Stephen Colbert is still in love with the iPad, but he wishes he could watch more web video on it.
Yesterday, paidContent’s David Kaplan went to Colbert’s show taping. When Stephen talked to the audience, David asked him if he still loves his iPad.
Stephen’s response, “I still love it, but the Flash thing bothers me.”
It’s not just Stephen Colbert that’s bothered. It’s mums, too!
New York Times media reporter Brian Stelter tweeted that he’s returning an iPad he bought for his mum because she didn’t like the lack of Flash.
When I showed the iPad to my mum, she went to the website of arts and crafts store Michaels, which uses Flash. It wasn’t working properly, and she didn’t understand why until I explained it to her.
Before Apple launched the iPad, it listed all the sites that would work on the iPad, including some video streaming sites. Indeed, many of those sites do work on the iPad, but many do so only on a superficial level. Dig below the surface, and you’re still hitting a lot of video that needs Flash.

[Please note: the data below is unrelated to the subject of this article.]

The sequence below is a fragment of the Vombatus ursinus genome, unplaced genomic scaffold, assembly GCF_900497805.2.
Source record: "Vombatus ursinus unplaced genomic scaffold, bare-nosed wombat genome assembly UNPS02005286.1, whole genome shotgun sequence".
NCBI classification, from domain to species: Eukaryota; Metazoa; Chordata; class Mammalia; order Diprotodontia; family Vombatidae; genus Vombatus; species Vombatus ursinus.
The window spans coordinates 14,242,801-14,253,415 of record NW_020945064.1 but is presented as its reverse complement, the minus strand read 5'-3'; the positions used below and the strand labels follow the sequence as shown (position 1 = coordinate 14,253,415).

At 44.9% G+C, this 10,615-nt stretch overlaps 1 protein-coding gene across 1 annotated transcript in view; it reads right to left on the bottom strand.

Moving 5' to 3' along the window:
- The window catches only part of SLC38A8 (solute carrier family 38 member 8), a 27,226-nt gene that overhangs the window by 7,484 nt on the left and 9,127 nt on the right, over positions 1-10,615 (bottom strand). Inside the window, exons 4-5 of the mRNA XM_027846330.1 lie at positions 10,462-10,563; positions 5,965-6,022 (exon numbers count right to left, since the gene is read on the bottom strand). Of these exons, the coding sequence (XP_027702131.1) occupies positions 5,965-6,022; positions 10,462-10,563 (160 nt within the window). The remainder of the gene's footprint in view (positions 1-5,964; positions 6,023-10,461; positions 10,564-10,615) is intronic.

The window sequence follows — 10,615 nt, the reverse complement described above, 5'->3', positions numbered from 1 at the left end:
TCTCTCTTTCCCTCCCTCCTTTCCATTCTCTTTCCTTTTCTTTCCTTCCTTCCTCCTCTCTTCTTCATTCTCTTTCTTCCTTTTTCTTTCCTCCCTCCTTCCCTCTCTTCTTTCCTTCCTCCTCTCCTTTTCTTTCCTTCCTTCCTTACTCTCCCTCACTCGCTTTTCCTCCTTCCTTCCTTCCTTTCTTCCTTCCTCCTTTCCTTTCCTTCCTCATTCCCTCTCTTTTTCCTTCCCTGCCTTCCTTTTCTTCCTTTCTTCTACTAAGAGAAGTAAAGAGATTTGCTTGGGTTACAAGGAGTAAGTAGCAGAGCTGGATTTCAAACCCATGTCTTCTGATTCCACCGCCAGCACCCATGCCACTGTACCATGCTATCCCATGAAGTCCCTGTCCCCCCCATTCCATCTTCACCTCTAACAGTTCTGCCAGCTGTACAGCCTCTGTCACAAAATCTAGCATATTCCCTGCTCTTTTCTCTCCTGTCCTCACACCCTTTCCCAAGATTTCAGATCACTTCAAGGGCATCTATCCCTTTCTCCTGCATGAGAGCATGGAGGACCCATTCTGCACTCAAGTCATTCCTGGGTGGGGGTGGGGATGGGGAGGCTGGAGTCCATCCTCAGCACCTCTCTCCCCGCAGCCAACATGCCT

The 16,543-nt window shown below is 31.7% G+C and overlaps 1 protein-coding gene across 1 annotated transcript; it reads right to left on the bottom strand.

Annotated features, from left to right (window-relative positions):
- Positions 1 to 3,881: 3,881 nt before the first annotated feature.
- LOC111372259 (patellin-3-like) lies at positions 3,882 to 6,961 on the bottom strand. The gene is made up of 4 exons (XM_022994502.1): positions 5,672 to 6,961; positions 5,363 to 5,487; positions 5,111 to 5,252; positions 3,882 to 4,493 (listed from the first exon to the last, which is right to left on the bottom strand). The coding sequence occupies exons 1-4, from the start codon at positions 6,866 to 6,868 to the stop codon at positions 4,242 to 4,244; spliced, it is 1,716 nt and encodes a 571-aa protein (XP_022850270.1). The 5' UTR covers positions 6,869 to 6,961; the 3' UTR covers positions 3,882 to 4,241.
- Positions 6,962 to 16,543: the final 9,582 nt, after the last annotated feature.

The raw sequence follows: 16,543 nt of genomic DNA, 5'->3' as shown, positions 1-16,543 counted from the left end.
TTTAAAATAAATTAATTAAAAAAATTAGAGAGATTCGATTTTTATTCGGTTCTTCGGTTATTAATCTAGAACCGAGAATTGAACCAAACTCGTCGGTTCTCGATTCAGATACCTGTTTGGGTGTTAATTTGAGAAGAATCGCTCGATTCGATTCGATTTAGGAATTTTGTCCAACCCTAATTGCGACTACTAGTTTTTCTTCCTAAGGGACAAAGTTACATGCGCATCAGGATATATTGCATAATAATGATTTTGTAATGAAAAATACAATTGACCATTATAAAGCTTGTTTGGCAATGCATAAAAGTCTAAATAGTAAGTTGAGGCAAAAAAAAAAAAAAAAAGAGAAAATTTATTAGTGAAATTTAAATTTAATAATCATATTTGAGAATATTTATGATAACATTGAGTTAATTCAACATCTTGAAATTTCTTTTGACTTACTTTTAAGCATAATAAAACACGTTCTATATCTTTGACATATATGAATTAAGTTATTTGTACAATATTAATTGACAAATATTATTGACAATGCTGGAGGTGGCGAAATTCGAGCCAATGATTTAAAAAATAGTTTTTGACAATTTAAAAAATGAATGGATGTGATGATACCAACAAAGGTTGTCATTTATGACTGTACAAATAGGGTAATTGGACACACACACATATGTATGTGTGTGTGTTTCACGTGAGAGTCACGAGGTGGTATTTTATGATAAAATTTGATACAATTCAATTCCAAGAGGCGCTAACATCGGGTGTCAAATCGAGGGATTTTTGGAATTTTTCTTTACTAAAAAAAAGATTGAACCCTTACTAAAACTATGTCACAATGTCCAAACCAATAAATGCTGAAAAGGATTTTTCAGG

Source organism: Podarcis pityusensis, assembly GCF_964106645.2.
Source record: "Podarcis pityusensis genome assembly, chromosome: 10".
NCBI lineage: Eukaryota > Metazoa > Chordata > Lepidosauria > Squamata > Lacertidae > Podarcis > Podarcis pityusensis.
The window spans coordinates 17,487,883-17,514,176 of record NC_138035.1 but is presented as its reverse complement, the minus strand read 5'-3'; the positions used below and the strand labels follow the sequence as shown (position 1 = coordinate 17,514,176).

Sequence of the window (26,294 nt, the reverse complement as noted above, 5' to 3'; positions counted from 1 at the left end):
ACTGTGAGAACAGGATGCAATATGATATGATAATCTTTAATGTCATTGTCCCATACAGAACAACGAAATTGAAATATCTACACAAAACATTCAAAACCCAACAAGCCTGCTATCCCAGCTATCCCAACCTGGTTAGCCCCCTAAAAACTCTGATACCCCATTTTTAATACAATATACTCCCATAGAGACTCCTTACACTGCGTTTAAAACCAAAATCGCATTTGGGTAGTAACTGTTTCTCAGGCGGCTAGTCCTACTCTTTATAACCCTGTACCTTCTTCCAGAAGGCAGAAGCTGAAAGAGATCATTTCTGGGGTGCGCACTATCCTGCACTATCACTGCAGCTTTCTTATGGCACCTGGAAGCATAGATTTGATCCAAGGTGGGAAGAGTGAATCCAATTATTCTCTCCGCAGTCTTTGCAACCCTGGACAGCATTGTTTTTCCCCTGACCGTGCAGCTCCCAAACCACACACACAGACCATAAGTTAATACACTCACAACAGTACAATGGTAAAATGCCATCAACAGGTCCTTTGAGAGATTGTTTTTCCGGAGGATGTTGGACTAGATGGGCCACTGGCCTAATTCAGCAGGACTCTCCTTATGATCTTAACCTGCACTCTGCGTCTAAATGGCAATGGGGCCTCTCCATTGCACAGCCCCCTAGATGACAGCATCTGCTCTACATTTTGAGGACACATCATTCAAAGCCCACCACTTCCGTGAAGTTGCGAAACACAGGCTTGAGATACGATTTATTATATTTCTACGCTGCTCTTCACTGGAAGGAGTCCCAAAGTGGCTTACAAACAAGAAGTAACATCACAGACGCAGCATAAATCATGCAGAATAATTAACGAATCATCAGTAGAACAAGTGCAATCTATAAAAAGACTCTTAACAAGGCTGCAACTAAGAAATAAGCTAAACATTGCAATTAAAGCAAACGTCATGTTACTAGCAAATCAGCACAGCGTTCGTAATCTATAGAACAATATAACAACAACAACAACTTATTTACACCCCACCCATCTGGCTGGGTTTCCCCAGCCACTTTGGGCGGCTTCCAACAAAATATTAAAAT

It’s probably not a dealbreaker, but it could be a problem for Apple. A number of iPad rivals are in the works. Some of them are saying they will will support Flash.
We’ll see how that works out. Flash could be terrible on a tablet if it uses up too much processing power or battery life. And, buyer beware: Flash user interfaces designed for desktop computers — with a mouse cursor to hover over things — are not going to work very well on touchscreen tablets.
But if users are turned off by the lack of full web support, it potentially leaves the door open for rivals.
Or, the other possibility is that publishers — which have already invested a bunch of time and money building apps for Apple’s iPhone — will just redesign their sites to work on the iPad.
See Also: Meet The iPad Rivals
Business Insider Emails & Alerts
Site highlights each day to your inbox.